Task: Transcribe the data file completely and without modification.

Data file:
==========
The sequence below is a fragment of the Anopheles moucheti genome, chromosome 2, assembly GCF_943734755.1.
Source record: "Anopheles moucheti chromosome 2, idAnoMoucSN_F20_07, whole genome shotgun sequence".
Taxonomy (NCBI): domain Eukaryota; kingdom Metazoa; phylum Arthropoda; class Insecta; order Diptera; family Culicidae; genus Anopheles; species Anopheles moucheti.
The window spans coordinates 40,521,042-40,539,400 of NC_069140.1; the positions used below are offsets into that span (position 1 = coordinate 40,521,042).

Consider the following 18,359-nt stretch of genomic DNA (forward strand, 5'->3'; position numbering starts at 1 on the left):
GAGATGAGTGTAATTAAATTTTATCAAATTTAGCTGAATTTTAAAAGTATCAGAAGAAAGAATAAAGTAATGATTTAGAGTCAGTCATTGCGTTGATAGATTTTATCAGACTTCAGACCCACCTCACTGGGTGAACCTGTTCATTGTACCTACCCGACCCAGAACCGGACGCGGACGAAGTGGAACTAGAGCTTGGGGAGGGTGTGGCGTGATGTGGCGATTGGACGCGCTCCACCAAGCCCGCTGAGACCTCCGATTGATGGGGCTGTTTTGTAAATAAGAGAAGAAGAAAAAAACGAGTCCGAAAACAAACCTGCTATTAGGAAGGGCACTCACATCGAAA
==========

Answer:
The sequence below is a fragment of the Anopheles moucheti genome, chromosome 2, assembly GCF_943734755.1.
Source record: "Anopheles moucheti chromosome 2, idAnoMoucSN_F20_07, whole genome shotgun sequence".
Taxonomy (NCBI): domain Eukaryota; kingdom Metazoa; phylum Arthropoda; class Insecta; order Diptera; family Culicidae; genus Anopheles; species Anopheles moucheti.
The window spans coordinates 40,521,042-40,539,400 of NC_069140.1; the positions used below are offsets into that span (position 1 = coordinate 40,521,042).

Consider the following 18,359-nt stretch of genomic DNA (forward strand, 5'->3'; position numbering starts at 1 on the left):
GAGATGAGTGTAATTAAATTTTATCAAATTTAGCTGAATTTTAAAAGTATCAGAAGAAAGAATAAAGTAATGATTTAGAGTCAGTCATTGCGTTGATAGATTTTATCAGACTTCAGACCCACCTCACTGGGTGAACCTGTTCATTGTACCTACCCGACCCAGAACCGGACGCGGACGAAGTGGAACTAGAGCTTGGGGAGGGTGTGGCGTGATGTGGCGATTGGACGCGCTCCACCAAGCCCGCTGAGACCTCCGATTGATGGGGCTGTTTTGTAAATAAGAGAAGAAGAAAAAAACGAGTCCGAAAACAAACCTGCTATTAGGAAGGGCACTCACATCGAAA